The Origins of the Bahá'í Community of Canada, 1898-1948
Wilfrid Laurier Univ. Press, 1996 M12 16 - 356 pages
What binds together Louis Riel’s former secretary, a railroad inventor, a Montreal comedienne, an early proponent of Canada’s juvenile system and a prominent Canadian architect? Socialists, suffragists, musicians, artists — from 1898 to 1948, these and some 550 other individual Canadian Bahá’ís helped create a movement described as the second most widespread religion in the world.
Using diaries, memoirs, official reports, private correspondence, newspapers, archives and interviews, Will C. van den Hoonaard has created the first historical account of Bahá’ís in Canada. In addition, The Origins of the Bahá’í Community of Canada, 1898-1948 clearly depicts the dynamics and the struggles of a new religion in a new country.
This is a story of modern spiritual heroes — people who changed the lives of others through their devotion to the Bahá’í ideals, in particular to the belief that the earth is one country and all of humankind are its citizens.
Thirty-nine original photographs effectively depict persons and events influencing the growth of the Bahá’í movement in Canada.
The Origins of the Bahá’í Community of Canada, 1898-1948 makes an original contribution to religious history in Canada and provides a major sociological reference tool, as well as a narrative history that can be used by scholars and Bahá’ís alike for many years to come.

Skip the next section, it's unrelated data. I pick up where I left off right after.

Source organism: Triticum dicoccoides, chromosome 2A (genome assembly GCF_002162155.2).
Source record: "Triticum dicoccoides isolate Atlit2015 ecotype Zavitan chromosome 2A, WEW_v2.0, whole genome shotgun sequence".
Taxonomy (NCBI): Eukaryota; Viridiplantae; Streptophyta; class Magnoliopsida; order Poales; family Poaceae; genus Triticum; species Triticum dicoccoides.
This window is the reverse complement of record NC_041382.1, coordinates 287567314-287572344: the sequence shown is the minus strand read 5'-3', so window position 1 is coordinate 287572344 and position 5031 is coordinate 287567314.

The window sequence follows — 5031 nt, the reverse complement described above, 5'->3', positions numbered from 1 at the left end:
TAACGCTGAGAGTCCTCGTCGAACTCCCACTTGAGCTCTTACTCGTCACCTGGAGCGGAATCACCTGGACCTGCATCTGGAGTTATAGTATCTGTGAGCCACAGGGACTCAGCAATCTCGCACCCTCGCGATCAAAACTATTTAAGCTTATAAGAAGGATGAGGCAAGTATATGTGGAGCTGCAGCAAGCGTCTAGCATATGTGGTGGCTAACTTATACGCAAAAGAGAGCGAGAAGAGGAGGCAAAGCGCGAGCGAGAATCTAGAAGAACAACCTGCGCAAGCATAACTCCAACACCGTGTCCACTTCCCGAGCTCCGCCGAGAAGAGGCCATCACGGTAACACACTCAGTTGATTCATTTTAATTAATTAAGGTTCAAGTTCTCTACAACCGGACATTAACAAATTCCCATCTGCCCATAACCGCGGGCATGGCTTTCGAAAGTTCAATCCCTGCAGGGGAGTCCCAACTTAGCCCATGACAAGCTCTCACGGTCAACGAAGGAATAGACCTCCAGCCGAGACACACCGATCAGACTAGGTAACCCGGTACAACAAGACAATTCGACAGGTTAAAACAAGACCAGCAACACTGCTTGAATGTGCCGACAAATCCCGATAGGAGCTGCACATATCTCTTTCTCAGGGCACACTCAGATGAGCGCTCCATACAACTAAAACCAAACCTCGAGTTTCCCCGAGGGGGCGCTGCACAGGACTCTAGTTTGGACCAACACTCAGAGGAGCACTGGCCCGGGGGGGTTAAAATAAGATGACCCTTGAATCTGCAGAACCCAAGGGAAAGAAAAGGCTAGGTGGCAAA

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In 1910, after their return from Ireland, the Culvers moved to Saint John, New Brunswick, where they established a Baha'i community (see chapter 9).
... by disasters in the family-run businesses, and by 1883, the whole family had moved to Prince Albert, Saskatchewan (William had moved there in 1881).
The two moved to India in 1878, eventually establishing their base of operations at Adyar, near Madras, which Spiritual Roots and Early Conversions, ...
He moved to Toronto, perhaps later in the year 1897, where a Baha'i, Jane T. Hall,7 was already living (Toronto Directory, 1896). In 1911, he moved to the ...
Mrs. Mariella C. Ladd Oldendorf (1861-?) moved to Benson Siding in 1910 and started a Baha'i group there, which, in April 1918, was approved as an ...
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The Origins of the Bahá’í Community of Canada, 1898-1948
Will C. van den Hoonaard
Limited preview - 2010